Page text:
POL S 321 A: American Foreign Policy

Meeting Time: 
MW 10:30am - 11:50am
SAV 260
Elizabeth Kier

Syllabus Description:


Prof. Kier


lecture: M/W, 10:30-11:50, Savery 260

office hrs: Mon., 330-500, Gowen 129 




Teaching Assistants:

Yu Sasaki (AB, AD), office hours, Mon, 12-2, Smith 43

Waleed Salem (AE, AF), office hours, M/W, 12-1, Gowen 34. 


Course Description This course examines the sources of American foreign policy. We begin by reviewing how two dominant approaches to international relations, Realism and Liberalism, explain U.S. foreign policy. We then use these approaches to examine pivotal events, actors, and developments in U.S. foreign policy since World War II. The first section looks at two crucial questions about the Cold War: why it ended and its consequences for the American state (and U.S. foreign policy). The second section examines two prominent issues in the immediate post-Cold War period that continue to shape U.S. foreign policy today: NATO expansion and humanitarian intervention. We then explore the role of nuclear weapons: their effect on foreign policy and the causes and consequences of nuclear proliferation. Finally, we address current issues in U.S. foreign policy, such as China’s rise and the increased reliance on contractors and privatized military force.

Lecture outlines are available here.

Course readings are available here

Reading questions are available here.

Past exams are available here.

An outline of how your policy memo will be assessed is available here


Readings The readings are online or available through the above link. Daily reading of the New York Times is required. For the print version at the reduced college rate stop by or call the By George Newsstand 206.543.4087. This rate also provides unlimited digital access. For digital subscriptions at the reduced college rate, see NYTimes.com/UWashington


Requirements Two exams (30% each), a policy memo (30%), and section (10%). Participation in lecture can also positively affect your final grade. Exams must be taken on the scheduled date. To avoid sanction for missed exams or late papers, students must submit a written note from a physician (or some other recognized authority). Students must complete all requirements.  

To request disability accommodation, contact Disability Resources for Students: 448 Schmitz Hall, 543-8924 (voice), 543-8925 (TTY), 616-8379 (Fax), uwdss@uw.edu. With a letter from their office, we can easily arrange accommodations.

For additional departmental policies: http://www.polisci.washington.edu/Dept_and_Univ_Policies.pdf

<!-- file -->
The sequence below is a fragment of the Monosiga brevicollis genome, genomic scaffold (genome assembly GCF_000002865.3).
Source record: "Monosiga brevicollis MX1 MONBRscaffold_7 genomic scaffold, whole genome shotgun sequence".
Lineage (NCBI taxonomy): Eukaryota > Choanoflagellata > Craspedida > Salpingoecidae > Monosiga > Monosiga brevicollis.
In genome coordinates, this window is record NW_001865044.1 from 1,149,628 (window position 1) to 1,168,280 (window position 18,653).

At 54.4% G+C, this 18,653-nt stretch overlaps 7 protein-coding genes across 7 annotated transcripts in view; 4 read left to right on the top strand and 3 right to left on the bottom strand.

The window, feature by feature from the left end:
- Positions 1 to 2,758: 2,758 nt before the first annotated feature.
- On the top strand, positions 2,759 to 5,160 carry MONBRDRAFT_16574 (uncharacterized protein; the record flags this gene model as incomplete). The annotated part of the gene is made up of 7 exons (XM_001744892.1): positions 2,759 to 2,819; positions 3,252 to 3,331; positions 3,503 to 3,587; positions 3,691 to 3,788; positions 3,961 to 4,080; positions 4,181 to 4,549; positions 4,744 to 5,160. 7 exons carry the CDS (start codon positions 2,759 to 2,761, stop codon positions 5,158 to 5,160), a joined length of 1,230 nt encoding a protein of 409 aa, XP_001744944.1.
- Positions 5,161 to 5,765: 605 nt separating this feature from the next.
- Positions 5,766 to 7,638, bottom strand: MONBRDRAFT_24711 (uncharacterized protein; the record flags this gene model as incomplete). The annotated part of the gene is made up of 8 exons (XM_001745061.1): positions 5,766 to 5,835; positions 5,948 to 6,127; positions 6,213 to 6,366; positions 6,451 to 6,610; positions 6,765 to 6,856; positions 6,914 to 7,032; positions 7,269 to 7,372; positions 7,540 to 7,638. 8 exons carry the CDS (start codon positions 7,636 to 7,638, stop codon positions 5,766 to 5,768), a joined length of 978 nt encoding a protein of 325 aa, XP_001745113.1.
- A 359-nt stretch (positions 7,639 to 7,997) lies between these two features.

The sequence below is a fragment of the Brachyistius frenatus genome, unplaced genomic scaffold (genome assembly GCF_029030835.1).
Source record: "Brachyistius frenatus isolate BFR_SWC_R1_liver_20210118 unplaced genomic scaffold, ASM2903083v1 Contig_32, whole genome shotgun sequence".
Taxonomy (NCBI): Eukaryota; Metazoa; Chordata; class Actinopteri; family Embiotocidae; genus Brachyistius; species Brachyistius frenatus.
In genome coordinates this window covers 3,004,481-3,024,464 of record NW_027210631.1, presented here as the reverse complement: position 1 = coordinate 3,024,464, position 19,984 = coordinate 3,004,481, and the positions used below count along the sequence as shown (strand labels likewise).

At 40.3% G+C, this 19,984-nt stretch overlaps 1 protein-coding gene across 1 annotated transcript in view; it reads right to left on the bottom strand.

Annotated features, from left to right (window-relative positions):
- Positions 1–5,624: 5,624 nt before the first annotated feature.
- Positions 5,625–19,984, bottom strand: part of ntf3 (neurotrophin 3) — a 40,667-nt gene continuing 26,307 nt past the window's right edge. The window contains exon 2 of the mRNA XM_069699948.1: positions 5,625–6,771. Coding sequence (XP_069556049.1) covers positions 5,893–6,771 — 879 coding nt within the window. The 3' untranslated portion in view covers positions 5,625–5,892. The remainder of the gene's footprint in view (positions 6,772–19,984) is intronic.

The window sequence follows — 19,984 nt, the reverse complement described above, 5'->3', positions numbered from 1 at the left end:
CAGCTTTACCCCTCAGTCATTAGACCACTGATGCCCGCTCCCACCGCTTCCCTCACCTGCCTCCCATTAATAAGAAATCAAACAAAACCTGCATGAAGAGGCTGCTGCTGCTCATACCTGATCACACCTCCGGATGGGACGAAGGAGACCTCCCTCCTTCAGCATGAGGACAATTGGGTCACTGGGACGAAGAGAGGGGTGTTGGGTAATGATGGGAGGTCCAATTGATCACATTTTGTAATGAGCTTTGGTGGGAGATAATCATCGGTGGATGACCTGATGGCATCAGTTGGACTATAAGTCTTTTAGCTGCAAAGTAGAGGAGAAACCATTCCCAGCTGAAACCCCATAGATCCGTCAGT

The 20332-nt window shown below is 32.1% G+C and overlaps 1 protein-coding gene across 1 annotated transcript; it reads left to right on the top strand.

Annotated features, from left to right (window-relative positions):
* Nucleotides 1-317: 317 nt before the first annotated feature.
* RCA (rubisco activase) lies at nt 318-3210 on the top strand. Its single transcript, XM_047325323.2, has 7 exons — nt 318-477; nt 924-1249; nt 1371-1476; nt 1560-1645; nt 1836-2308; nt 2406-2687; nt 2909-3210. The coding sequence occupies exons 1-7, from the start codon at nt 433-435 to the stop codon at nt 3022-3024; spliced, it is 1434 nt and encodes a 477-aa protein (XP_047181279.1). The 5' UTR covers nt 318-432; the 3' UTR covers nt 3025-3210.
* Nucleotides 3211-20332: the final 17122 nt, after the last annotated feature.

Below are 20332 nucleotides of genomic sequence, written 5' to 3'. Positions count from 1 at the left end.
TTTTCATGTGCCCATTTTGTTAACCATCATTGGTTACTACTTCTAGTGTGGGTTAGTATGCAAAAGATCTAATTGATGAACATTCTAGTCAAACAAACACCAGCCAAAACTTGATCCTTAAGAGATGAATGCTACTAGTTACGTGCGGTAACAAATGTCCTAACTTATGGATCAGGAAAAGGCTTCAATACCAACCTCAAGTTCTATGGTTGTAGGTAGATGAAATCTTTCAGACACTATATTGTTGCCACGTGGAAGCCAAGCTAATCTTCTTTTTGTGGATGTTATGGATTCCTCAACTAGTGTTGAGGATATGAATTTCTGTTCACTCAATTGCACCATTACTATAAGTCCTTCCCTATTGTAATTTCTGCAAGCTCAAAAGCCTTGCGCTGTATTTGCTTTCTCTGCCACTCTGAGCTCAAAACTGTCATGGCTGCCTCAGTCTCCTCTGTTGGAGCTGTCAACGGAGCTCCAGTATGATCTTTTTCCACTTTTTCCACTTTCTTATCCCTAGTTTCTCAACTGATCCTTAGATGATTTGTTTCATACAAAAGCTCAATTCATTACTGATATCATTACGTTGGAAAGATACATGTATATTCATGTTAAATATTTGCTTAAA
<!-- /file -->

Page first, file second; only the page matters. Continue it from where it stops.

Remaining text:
Policy Memorandum

President Trump has asked you to analyze an issue in American foreign policy and to recommend a specific course of action. You must use either a liberal or a realist understanding of international politics as a basis for your recommendation and then defend your recommendation against the other theoretical perspective’s critique of it.

This memo will involve substantial research and careful thought. You must first master the details of a specific policy problem, and then think theoretically about how realists and liberals would approach it.

The memo has three purposes. First, it gives you the opportunity to apply your understanding of theory to an important issue in U.S. foreign policy. Second, it allows you to dive into a foreign policy issue that interests you. Third, it will improve your research and writing skills.


Topic selection:

You may choose any issue in U.S. foreign policy that the lectures and assigned readings do not address. Here are some examples but you are free to choose any topic in consultation with your TA.

Should the United States . . .

  • withdraw its support for NATO's collective defense commitment if members do not spend 2% of their GDP on defense?
  • ally with Assad’s Syria to defeat ISIS?
  • continue to support the Saudi-led military coalition’s war in Yemen?
  • withdraw from the Iranian nuclear agreement?
  • end/increase its covert CIA program training and supporting Syrian rebels?
  • withdraw from the Trans-Pacific Partnership?
  • reverse the Obama administration’s opening to Cuba?
  • sign the Intl Criminal Court (ICC), the Convention on Cluster Munitions, or any particular intl treaty?
  • increase its foreign (non-military) aid to Pakistan (or any other particular developing country)?
  • significantly increase its contribution to the Global Health Initiative?
  • maintain its targeted-killing policy of suspected terrorists in Yemen and Pakistan?